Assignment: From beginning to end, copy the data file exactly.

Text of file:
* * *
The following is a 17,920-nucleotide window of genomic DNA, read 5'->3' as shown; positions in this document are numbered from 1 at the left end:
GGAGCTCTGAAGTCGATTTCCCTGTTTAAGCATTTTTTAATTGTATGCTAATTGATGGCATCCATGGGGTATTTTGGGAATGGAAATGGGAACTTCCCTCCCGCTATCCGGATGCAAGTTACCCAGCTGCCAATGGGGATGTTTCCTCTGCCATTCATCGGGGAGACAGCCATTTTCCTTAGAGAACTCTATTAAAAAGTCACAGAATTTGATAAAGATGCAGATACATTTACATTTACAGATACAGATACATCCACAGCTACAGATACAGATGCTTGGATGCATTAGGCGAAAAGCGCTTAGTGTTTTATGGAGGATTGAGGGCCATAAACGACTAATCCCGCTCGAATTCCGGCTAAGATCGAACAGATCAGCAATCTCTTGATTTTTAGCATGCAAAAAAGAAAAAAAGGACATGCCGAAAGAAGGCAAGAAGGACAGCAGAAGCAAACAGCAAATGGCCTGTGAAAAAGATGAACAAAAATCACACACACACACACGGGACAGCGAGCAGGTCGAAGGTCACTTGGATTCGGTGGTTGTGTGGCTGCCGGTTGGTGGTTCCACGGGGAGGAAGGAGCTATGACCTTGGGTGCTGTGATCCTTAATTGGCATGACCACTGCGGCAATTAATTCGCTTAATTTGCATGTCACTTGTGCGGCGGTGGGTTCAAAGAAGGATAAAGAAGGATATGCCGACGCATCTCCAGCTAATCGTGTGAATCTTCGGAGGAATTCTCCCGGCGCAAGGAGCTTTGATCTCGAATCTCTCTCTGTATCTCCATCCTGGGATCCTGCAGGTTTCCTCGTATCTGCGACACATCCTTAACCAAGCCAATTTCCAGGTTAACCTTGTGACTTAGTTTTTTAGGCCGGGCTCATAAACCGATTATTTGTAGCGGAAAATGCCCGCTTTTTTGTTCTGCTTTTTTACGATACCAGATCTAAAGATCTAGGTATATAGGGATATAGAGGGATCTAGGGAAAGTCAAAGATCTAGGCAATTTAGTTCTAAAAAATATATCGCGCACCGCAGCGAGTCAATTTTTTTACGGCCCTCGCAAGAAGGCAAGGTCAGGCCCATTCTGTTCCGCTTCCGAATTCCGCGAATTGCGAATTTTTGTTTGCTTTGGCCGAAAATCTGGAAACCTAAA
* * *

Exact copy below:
The following is a 17,920-nucleotide window of genomic DNA, read 5'->3' as shown; positions in this document are numbered from 1 at the left end:
GGAGCTCTGAAGTCGATTTCCCTGTTTAAGCATTTTTTAATTGTATGCTAATTGATGGCATCCATGGGGTATTTTGGGAATGGAAATGGGAACTTCCCTCCCGCTATCCGGATGCAAGTTACCCAGCTGCCAATGGGGATGTTTCCTCTGCCATTCATCGGGGAGACAGCCATTTTCCTTAGAGAACTCTATTAAAAAGTCACAGAATTTGATAAAGATGCAGATACATTTACATTTACAGATACAGATACATCCACAGCTACAGATACAGATGCTTGGATGCATTAGGCGAAAAGCGCTTAGTGTTTTATGGAGGATTGAGGGCCATAAACGACTAATCCCGCTCGAATTCCGGCTAAGATCGAACAGATCAGCAATCTCTTGATTTTTAGCATGCAAAAAAGAAAAAAAGGACATGCCGAAAGAAGGCAAGAAGGACAGCAGAAGCAAACAGCAAATGGCCTGTGAAAAAGATGAACAAAAATCACACACACACACACGGGACAGCGAGCAGGTCGAAGGTCACTTGGATTCGGTGGTTGTGTGGCTGCCGGTTGGTGGTTCCACGGGGAGGAAGGAGCTATGACCTTGGGTGCTGTGATCCTTAATTGGCATGACCACTGCGGCAATTAATTCGCTTAATTTGCATGTCACTTGTGCGGCGGTGGGTTCAAAGAAGGATAAAGAAGGATATGCCGACGCATCTCCAGCTAATCGTGTGAATCTTCGGAGGAATTCTCCCGGCGCAAGGAGCTTTGATCTCGAATCTCTCTCTGTATCTCCATCCTGGGATCCTGCAGGTTTCCTCGTATCTGCGACACATCCTTAACCAAGCCAATTTCCAGGTTAACCTTGTGACTTAGTTTTTTAGGCCGGGCTCATAAACCGATTATTTGTAGCGGAAAATGCCCGCTTTTTTGTTCTGCTTTTTTACGATACCAGATCTAAAGATCTAGGTATATAGGGATATAGAGGGATCTAGGGAAAGTCAAAGATCTAGGCAATTTAGTTCTAAAAAATATATCGCGCACCGCAGCGAGTCAATTTTTTTACGGCCCTCGCAAGAAGGCAAGGTCAGGCCCATTCTGTTCCGCTTCCGAATTCCGCGAATTGCGAATTTTTGTTTGCTTTGGCCGAAAATCTGGAAACCTAAA